Lal Masjid endgame

NO SOONER than the Pakistani government put its foot down over the bothersome Lal Masjid issue did it fizzle out in a farcical sort of way. Indeed, had the endgame not entailed gunfire, teargas and unfortunate loss of life, the antics of the self-styled moral police could even provide for rare comedy in Islamabad’s otherwise serious political climate in the run-up to the general elections.

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Published: Fri 6 Jul 2007, 9:40 AM

Last updated: Sun 5 Apr 2015, 12:53 AM

For General Musharraf, the end to the months-long standoff with the Lal Masjid clergy brings much-welcome appreciation from international circles and more importantly, more or less total support from within Pakistan.

And even though the course of the confrontation had seen visible soft corners for the hardliners from within the ruling party, the president’s resort to use of force after trying all possible alternatives should do well to counter Pakistan’s negative extremism-abetting image abroad.

It is important for Islamabad now to leverage the momentum to provide for a sustaining front against the scourge of extremism. For some time now, various hardline elements have been exploiting the peace and love embodied in Islam for purely political and material gains. And pretty much by geo-political accident (and also occasional official grace), Pakistan has stood right in the centre of the storm for the length of its duration. For its leaders counter these threats in a way that all parties affected by it are satisfied is unprecedented, and needs to be kept from running out of steam.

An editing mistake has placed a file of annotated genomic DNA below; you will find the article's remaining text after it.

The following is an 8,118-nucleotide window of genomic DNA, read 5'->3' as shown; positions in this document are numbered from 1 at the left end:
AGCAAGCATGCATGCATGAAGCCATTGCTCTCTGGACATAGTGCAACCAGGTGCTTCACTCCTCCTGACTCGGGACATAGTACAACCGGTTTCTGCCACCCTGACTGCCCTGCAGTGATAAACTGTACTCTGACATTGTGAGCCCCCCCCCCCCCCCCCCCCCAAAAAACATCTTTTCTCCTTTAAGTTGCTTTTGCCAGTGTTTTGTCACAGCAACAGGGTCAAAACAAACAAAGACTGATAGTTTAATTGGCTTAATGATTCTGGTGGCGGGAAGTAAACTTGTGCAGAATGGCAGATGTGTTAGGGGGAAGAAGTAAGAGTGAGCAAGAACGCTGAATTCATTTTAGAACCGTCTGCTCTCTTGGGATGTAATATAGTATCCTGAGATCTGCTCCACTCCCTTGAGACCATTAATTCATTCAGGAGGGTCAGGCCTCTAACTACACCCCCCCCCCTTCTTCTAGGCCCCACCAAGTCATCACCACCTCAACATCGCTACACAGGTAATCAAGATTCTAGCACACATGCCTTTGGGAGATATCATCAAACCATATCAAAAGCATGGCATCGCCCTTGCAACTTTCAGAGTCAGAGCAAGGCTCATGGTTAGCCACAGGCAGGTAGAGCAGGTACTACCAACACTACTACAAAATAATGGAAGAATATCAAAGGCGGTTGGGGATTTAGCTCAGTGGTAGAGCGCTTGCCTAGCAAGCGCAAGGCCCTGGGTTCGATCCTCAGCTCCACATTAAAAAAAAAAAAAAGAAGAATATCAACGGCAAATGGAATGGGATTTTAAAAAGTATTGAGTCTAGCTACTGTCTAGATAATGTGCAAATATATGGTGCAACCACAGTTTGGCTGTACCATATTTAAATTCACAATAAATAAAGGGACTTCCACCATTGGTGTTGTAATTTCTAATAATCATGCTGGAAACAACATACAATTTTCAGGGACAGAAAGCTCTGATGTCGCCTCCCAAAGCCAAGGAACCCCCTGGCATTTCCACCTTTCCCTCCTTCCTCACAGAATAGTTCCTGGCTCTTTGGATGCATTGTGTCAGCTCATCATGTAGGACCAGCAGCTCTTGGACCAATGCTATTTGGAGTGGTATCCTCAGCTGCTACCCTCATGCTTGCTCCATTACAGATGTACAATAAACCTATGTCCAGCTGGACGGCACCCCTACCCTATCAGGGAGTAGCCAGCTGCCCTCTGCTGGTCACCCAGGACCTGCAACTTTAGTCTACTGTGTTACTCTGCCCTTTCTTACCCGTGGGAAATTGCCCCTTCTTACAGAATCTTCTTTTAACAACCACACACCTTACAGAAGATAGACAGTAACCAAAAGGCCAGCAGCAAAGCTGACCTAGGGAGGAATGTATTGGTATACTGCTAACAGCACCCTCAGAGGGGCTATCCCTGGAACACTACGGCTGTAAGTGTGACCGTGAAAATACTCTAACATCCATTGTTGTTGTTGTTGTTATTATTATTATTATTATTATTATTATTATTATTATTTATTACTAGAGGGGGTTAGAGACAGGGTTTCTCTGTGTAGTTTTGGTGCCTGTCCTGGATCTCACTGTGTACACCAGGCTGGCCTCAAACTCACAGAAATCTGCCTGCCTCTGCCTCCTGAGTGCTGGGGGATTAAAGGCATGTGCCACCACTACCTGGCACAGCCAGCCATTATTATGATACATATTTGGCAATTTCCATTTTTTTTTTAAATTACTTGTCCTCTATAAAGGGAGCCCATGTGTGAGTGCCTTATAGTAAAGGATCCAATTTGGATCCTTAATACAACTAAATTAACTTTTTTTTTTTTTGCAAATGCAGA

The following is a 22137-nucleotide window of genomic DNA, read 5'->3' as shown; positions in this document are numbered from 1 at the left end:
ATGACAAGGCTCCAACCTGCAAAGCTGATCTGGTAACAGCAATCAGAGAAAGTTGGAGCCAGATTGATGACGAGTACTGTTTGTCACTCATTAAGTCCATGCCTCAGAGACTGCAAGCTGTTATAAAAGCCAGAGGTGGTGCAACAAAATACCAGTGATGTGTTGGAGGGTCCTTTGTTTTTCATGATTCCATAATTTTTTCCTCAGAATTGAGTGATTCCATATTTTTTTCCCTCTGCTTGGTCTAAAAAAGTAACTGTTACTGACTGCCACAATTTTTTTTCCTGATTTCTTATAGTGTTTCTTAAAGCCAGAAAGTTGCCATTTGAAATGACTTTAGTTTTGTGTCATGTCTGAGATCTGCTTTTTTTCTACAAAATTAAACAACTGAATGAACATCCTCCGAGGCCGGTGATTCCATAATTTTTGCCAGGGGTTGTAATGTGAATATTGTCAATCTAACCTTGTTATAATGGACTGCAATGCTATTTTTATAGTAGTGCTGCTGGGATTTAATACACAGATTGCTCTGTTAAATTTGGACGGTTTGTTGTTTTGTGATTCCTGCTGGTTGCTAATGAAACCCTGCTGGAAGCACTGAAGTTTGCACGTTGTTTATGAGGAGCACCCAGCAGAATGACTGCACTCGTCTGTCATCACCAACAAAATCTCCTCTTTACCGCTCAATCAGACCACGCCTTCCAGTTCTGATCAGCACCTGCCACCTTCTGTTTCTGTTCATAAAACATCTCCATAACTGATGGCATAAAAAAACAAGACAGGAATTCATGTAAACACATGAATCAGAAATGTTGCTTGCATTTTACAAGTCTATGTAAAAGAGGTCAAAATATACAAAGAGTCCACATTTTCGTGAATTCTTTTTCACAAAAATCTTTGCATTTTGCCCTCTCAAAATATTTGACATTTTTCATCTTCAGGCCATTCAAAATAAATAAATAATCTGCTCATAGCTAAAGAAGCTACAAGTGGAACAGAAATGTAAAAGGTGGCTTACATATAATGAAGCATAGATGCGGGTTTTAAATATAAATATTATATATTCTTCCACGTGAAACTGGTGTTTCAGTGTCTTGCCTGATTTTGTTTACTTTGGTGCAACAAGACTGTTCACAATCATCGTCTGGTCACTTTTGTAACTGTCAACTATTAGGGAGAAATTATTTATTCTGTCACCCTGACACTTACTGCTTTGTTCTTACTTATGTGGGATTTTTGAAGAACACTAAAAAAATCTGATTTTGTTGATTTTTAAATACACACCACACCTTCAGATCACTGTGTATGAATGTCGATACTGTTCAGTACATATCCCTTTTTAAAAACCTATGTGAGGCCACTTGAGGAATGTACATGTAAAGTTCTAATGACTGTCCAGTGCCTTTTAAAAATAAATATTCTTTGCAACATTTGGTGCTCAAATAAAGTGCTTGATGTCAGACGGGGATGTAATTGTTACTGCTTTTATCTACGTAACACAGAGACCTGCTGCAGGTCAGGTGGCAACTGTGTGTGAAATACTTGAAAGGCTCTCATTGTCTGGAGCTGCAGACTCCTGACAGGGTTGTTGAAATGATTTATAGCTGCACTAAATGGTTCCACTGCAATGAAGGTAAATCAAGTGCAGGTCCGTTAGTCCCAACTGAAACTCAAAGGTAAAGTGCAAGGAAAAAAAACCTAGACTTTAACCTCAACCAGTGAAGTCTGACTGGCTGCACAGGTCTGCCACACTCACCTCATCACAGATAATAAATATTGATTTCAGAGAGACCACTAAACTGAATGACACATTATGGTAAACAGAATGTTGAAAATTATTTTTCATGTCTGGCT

The Lal Masjid endgame must therefore be followed by new openings on other flanks. Now that the threats and convictions of the so-called moral-police have been exposed as empty and artificial – especially since the leader was caught escaping in a burqa while boys and girls were left to fight and die – there is going to be strong support from an already fed-up public as well as the international community.

Again to General Musharraf’s liking, this may just prove the initiative that could restore enough of his fast depleting domestic credibility to survive the turbulence that is bound to come with the elections. More so if this army-chief can put an end to a genie that has plagued Pakistan since the previous uniformed president let it out of the bottle. The world beyond watches with interest.

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